We’ve known for years that the number of deaths caused by Alzheimer’s disease and related dementias have been underreported, but a recent study identified the disease as the potential third-leading cause of death in the U.S. after heart disease and cancer. The study, published last week in the journal Neurology, found that the number of people who die from Alzheimer’s may be five times higher than previously thought, partly because death certificates often fail to list Alzheimer’s as a contributing cause of death. But this is only part of the story. The problems begin many years before death, when the disease is in its earliest stages.
The best source for information about Alzheimer's, from cause to potential cures, is the NIH website, National Institute on Aging. As I am on the board of overseers of The Alzheimer's Drug Discovery Foundation, (ADDF) I also follow closely its funding decisions. When I raise money for a charity I want to be able to tell those who give, how their money is being used, and how much of it actually gets to the cause. With ADDF, I can tell them that all of their money goes to research because all overhead is paid for by the Lauder family.
Treatment for Alzheimer's disease? None. That doesn't mean that we write the patients off. Yes, the patient can and should receive care: There are drugs that may help ease symptoms, for a limited time. And there are medications available that that will make the patient more comfortable, and make life a little easier for the caregiver -- again, for a limited time.
A transatlantic partnership is putting US$3 million into research projects aimed at repurposing existing drugs as potential therapies for Alzheimer’s disease and related dementias. The US-based Alzheimer’s Drug Discovery Foundation (ADDF), which describes itself as a “biomedical venture philanthropy”, is pooling resources with the UK’s Alzheimer’s Society in an effort to accelerate critical development programmes and bring new treatments to patients.
A trial led by Sunnybrook's Dr. Sandra Black investigating the potential for hypertension drugs to slow Alzheimer's disease progression is receiving support from a new funding collaboration between the Alzheimer's Drug Discovery Foundation of Canada and The W. Garfield Weston Foundation.
Drug repurposing takes drugs that were already approved for one disease and re-develops them to see if they can help with a different one. This is obviously a much faster process than developing a new drug from scratch. The Alzheimer's Drug Discovery Foundation (ADDF) and the Alzheimer's Society (UK) announced a new partnership that will provide funding for drug-repurposing research in Alzheimer's disease and related dementias. Their stated goal is the acceleration of critical development programs and the bringing ofnew treatments to patients.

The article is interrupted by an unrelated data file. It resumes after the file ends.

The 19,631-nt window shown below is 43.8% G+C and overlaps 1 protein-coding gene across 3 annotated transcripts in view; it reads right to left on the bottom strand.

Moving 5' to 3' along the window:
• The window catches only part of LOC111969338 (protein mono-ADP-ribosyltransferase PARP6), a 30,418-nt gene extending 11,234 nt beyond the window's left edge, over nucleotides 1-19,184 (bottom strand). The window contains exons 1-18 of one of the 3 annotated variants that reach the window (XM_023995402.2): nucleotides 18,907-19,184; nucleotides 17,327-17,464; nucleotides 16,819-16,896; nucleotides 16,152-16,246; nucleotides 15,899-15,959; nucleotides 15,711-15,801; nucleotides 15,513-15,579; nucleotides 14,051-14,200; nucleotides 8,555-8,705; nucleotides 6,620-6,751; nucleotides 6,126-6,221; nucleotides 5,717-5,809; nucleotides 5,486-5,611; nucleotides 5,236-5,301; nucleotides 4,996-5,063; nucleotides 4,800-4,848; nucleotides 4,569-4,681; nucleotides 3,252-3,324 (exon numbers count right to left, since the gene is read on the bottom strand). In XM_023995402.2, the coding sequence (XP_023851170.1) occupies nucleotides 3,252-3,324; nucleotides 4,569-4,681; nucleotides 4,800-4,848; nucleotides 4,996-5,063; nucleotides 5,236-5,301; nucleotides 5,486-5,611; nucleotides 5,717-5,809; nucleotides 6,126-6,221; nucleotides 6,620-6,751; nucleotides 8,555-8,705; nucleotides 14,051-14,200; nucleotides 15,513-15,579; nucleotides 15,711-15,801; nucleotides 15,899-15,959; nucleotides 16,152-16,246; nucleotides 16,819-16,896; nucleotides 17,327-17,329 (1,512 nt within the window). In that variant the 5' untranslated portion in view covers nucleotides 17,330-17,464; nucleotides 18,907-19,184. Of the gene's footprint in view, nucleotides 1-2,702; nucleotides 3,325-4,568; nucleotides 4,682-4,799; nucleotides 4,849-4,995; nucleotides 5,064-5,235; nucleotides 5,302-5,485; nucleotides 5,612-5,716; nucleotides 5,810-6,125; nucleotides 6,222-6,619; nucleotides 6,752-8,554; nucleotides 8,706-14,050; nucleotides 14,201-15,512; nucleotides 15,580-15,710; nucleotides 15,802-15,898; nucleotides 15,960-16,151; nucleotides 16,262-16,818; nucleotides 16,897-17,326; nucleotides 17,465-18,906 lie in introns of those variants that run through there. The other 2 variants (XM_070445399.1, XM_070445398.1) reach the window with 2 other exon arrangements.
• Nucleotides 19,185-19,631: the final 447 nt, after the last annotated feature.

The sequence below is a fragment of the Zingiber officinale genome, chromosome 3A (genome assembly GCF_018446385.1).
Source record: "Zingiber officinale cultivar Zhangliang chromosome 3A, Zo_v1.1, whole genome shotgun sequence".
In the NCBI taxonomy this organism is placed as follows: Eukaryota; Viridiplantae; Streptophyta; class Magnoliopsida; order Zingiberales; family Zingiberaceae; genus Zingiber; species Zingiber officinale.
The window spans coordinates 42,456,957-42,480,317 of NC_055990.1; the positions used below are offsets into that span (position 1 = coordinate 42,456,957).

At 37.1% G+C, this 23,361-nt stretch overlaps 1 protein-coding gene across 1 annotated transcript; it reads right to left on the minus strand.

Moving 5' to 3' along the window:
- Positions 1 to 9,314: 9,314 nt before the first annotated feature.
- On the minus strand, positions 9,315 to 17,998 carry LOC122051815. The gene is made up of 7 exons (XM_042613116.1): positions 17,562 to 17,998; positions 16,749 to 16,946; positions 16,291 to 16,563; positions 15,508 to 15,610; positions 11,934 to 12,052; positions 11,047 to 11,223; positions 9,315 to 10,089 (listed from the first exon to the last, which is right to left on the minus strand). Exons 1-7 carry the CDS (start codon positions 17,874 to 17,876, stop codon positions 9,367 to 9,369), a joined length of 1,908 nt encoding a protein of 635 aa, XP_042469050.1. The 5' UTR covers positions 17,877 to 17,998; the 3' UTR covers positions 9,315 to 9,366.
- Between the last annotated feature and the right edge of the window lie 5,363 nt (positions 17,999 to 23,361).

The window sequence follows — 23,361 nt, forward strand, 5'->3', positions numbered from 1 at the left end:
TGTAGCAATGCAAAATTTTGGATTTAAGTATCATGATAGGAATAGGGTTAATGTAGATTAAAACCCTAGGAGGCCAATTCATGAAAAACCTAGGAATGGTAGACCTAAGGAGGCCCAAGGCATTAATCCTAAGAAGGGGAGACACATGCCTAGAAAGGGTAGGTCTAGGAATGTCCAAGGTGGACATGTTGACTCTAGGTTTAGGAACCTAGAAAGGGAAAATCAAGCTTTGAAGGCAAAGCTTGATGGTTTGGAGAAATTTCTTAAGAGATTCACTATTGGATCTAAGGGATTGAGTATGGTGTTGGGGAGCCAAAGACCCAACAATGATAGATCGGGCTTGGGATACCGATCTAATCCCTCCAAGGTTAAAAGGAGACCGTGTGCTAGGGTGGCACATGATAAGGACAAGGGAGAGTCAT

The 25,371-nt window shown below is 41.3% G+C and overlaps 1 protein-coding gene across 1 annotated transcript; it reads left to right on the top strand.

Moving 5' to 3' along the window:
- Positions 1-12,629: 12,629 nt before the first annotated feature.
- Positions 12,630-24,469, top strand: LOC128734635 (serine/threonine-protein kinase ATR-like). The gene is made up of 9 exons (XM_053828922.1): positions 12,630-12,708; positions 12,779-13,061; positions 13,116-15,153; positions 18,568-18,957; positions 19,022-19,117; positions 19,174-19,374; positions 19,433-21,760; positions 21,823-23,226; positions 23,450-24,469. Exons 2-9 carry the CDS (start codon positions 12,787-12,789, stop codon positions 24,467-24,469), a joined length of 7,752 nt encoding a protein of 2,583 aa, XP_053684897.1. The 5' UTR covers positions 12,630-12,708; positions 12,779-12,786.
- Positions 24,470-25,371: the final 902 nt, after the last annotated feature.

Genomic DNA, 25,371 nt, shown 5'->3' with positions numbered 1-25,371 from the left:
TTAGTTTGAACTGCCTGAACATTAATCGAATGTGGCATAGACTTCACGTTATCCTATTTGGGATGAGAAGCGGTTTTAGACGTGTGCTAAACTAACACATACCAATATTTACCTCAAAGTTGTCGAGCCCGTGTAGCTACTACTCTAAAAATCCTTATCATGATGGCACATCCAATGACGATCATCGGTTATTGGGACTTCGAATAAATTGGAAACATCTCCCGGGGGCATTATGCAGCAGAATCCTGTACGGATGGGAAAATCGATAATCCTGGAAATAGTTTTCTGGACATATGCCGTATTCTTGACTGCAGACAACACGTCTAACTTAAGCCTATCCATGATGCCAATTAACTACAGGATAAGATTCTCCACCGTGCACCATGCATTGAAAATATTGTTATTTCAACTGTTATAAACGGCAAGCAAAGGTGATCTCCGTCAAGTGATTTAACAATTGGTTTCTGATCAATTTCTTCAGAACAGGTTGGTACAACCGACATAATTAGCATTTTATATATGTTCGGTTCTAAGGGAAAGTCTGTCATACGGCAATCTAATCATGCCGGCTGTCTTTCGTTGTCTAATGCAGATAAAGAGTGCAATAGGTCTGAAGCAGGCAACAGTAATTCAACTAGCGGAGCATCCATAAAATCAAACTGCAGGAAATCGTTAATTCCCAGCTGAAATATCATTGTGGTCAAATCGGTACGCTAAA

Alzheimer’s disease treatments have been shown to be safe and have some positive effect when tested in animal models. However, many of these potentially successful drugs have not been brought to human trials because of the increased cost and risk. The Alzheimer’s Drug Discovery Foundation is responding to this problem through the Program to Accelerate Clinical Trials, an initiative to increase the number of innovative drugs tested in humans for Alzheimer’s disease, related dementias, and cognitive aging. The program will fund biomarker-based pilot clinical trials for Alzheimer’s disease and in some cases will also support Phase I safety testing and IND-enabling studies to accelerate new drugs into trials. ADDF also is interested in supporting targeted pharmacological and non-pharmacological approaches to prevention and clinical biomarker development programs.
As research on Alzheimer's disease becomes a growing societal priority worldwide, the National Institute on Aging and the Alzheimer's Association have launched the International Alzheimer's Disease Research Portfolio (IARDP). By organizing thousands of studies on AD into one central database, IADRP will help sponsors identify funded research to avoid duplication, coordinate funding efforts, and spot gaps in support. Researchers may find it useful for the same reasons. With the participation of nine funding agencies and four more that joined recently, the organizers aim to create a comprehensive overview of global efforts to fund Alzheimer's research.
Metabolic Solutions Development Company, LLC (MSDC) has announced that Jerry Colca, PhD, co-founder and chief scientific officer of MSDC, will present results of a Phase 2a study on September 9 at the 14th International Conference on Alzheimer's Drug Discovery. In people with dementia due to Alzheimer's disease (AD) who were not diabetic, the study found that the mTOT(TM)-modulating insulin sensitizer (MSDC-0160) maintained glucose metabolism in key regions of the brain associated with cognitive decline due to AD, as confirmed by FDG-PET imaging.
Earlier this month, the Centers for Medicare and Medicaid Services (CMS) issued a draft Decision Memorandum to deny Medicare reimbursements to patients using an innovative FDA-approved Alzheimer's diagnostic technology designed to help physicians identify whether patients with signs of cognitive impairment may have Alzheimer's or are in fact suffering from another form of dementia. This information is vital to patients, their providers, choices regarding their treatment and their ultimate health outcomes.